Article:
Last year, a Southern Methodist University seismology team released a report that declared that recent earthquakes in and around Azle in North Texas were “most likely” caused by oil and gas operations in the area – specifically, wastewater injected into disposal wells underground.
But the Texas Railroad Commission, which regulates energy operations in the state, regarded the findings as inconclusive. That triggered criticism that Texas regulators were in denial.
Jim Malewitz, who covers energy and the environment for the Texas Tribune, says he found the report that reviewed the state’s handling of disposal wells. “The EPA, in its review of the Railroad Commission’s handling of these programs, has said, despite what you say, we think that there’s a ‘significant possibility’ that the recent earthquakes in North Texas were linked to this oil and gas activity,” Malewitz says.
Scientists conducting research often hedge their findings, Malewitz says, but, in this case, the evidence is growing.
“At this point, the Railroad Commission really kind of stands alone,” he says, “in not at least going out there and saying, ‘There is at least a very high likelihood that all of these earthquakes that we’ve never previously felt are tied to the industry.'”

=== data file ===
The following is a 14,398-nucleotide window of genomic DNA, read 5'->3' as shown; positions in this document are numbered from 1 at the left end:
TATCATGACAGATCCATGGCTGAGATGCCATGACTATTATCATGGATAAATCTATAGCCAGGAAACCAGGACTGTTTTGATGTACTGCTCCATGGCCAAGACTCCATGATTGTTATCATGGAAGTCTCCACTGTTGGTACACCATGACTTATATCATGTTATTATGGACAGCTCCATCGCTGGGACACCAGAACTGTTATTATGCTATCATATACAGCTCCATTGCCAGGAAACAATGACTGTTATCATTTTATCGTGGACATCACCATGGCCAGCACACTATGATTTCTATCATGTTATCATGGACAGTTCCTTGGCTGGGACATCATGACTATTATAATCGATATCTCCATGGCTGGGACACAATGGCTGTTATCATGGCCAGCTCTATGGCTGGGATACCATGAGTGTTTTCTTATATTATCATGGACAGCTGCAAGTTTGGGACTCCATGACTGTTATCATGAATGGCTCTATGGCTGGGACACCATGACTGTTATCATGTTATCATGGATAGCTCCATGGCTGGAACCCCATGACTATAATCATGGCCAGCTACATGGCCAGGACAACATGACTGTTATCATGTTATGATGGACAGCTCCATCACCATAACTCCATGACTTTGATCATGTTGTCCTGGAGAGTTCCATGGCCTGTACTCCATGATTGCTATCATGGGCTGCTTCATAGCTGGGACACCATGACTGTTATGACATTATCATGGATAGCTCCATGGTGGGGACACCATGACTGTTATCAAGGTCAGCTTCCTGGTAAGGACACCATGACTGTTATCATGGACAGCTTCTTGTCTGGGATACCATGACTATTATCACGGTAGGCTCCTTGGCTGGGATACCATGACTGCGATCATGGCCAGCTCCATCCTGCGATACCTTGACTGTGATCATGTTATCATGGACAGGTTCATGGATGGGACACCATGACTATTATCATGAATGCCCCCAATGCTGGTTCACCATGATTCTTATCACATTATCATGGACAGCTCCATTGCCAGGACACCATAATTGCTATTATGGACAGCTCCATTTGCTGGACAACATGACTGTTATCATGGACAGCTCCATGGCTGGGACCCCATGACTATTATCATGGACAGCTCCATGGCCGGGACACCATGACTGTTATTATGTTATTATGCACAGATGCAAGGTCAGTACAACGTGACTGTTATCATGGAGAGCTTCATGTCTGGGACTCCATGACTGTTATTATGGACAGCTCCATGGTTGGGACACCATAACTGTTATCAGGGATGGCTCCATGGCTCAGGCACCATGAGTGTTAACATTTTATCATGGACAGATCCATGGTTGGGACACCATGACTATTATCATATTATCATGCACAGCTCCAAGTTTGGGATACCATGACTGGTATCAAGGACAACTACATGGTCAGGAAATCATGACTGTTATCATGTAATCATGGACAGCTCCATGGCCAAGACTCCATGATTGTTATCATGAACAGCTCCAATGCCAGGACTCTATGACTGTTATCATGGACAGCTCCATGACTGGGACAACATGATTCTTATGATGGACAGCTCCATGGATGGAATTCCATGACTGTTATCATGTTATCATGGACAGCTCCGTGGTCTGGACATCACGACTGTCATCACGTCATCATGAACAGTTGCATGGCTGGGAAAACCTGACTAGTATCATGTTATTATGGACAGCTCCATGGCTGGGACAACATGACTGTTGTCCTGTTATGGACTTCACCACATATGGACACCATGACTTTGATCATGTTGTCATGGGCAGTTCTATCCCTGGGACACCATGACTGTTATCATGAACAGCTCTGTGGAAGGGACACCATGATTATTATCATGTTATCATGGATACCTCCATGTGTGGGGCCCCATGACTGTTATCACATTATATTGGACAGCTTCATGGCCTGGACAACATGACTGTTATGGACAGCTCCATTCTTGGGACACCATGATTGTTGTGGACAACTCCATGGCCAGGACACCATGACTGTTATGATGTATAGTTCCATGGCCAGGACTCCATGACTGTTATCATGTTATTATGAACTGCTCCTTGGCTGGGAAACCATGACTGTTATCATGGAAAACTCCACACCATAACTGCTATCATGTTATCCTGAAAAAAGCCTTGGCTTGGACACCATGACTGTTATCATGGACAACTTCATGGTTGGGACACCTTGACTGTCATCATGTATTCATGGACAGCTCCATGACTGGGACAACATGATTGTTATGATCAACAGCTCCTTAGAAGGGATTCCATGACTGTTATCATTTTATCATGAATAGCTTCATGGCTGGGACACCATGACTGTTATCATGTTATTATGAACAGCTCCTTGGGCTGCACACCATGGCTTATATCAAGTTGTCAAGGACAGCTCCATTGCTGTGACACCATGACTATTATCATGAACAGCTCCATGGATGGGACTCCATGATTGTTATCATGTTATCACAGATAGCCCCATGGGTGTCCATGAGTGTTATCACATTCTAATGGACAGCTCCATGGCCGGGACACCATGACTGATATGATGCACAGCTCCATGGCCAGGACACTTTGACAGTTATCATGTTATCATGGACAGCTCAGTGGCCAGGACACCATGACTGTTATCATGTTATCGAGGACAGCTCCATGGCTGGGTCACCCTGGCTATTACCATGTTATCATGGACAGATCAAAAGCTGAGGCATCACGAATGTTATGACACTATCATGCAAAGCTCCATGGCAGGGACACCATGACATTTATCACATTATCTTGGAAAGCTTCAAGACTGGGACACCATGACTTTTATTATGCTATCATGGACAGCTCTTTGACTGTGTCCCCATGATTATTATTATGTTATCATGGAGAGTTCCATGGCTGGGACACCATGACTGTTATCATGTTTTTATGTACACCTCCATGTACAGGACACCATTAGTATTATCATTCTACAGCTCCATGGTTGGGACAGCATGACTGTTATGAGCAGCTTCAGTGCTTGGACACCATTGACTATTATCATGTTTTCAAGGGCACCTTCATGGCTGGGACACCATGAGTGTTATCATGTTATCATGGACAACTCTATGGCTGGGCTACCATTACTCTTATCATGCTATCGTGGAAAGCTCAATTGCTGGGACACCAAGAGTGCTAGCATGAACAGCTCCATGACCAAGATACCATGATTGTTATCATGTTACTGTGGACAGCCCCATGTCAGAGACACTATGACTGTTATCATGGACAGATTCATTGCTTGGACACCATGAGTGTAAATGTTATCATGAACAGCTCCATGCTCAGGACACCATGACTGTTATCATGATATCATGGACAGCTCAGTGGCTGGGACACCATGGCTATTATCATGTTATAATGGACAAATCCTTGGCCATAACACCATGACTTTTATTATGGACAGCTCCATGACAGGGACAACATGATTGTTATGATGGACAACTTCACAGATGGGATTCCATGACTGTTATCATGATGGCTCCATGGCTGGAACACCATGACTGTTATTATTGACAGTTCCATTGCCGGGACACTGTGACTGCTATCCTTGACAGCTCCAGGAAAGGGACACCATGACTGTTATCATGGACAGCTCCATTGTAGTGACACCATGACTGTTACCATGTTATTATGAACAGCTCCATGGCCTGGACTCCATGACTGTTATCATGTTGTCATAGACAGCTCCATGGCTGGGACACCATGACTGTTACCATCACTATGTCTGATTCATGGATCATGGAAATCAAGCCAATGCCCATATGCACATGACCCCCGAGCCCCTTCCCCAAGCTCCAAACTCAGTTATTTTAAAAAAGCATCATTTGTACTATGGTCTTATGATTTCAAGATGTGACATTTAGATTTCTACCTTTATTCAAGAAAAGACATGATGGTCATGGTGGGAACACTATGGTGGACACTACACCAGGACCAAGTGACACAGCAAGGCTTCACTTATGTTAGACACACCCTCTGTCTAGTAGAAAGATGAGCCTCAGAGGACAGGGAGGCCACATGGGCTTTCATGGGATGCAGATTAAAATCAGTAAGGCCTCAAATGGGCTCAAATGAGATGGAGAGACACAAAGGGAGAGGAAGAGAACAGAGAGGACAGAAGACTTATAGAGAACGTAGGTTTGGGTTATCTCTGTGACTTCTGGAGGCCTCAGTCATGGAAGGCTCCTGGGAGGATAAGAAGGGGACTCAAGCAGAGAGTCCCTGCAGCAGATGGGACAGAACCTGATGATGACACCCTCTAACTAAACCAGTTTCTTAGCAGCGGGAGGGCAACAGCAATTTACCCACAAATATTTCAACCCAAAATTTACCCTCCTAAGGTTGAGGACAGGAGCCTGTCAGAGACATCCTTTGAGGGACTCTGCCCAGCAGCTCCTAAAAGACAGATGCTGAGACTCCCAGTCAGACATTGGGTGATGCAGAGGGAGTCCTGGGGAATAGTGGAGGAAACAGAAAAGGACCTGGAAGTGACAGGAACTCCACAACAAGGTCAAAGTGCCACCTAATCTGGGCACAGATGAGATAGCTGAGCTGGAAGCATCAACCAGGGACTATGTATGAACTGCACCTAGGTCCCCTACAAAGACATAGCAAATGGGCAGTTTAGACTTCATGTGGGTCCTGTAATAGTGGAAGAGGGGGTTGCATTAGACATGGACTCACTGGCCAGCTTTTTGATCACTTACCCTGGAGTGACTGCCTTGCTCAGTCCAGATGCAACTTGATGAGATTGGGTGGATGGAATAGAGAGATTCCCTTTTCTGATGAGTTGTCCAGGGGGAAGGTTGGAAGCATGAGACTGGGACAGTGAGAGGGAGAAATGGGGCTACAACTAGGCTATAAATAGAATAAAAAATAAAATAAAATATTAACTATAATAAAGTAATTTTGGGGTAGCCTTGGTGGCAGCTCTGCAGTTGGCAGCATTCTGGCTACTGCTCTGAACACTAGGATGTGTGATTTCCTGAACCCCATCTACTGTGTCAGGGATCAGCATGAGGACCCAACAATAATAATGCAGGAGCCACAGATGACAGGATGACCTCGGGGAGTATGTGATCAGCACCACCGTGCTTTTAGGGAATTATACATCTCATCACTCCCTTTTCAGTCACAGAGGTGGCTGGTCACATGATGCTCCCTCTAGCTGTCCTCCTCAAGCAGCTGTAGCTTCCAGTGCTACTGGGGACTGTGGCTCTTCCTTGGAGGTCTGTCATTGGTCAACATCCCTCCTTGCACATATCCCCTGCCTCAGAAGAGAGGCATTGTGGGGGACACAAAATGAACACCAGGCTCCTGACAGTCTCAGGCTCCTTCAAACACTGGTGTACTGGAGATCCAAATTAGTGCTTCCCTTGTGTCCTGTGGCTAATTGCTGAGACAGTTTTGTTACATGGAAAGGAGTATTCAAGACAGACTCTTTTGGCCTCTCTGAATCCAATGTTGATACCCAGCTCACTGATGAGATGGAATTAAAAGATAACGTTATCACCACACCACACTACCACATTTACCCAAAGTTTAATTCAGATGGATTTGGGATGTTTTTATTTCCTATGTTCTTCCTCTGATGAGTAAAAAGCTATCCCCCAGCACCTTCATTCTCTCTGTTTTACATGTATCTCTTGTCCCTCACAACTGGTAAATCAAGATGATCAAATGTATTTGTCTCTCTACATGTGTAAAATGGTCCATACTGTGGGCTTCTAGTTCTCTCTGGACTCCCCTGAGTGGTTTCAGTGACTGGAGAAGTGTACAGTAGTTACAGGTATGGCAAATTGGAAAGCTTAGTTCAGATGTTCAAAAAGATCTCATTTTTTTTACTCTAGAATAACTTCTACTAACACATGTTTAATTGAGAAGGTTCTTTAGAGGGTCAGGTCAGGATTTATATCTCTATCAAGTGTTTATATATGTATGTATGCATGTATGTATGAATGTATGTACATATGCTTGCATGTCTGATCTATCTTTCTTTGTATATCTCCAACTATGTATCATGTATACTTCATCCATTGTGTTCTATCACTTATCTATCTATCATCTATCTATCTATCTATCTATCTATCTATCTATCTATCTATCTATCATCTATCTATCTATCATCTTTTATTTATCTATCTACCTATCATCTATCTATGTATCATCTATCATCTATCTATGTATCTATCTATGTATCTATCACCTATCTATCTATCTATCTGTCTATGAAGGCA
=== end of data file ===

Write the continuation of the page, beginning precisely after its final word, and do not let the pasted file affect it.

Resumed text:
It’s not fracking in particular that seems to cause these earthquakes – it’s the water injected into disposal wells, Malewitz says. And the EPA has the power to revoke the Railroad Commission’s ability to regulate disposal wells.
“It hasn’t necessarily said it’s going to do that,” he says. “I think we’re several steps away from that, but this could potentially hold a little bit more sway when the Railroad Commission is thinking about its approach to public relations on this issue and whether it wants to risk, potentially down the road, losing that authority.”
In its statements to Malewitz, the Railroad Commission is trying to show it’s taking the issue seriously, he says, without recognizing the link between disposal wells and earthquakes directly.
“They’re still not coming out and publicly saying that this activity is linked to earthquakes,” Malewitz says.
Post by Hannah McBride.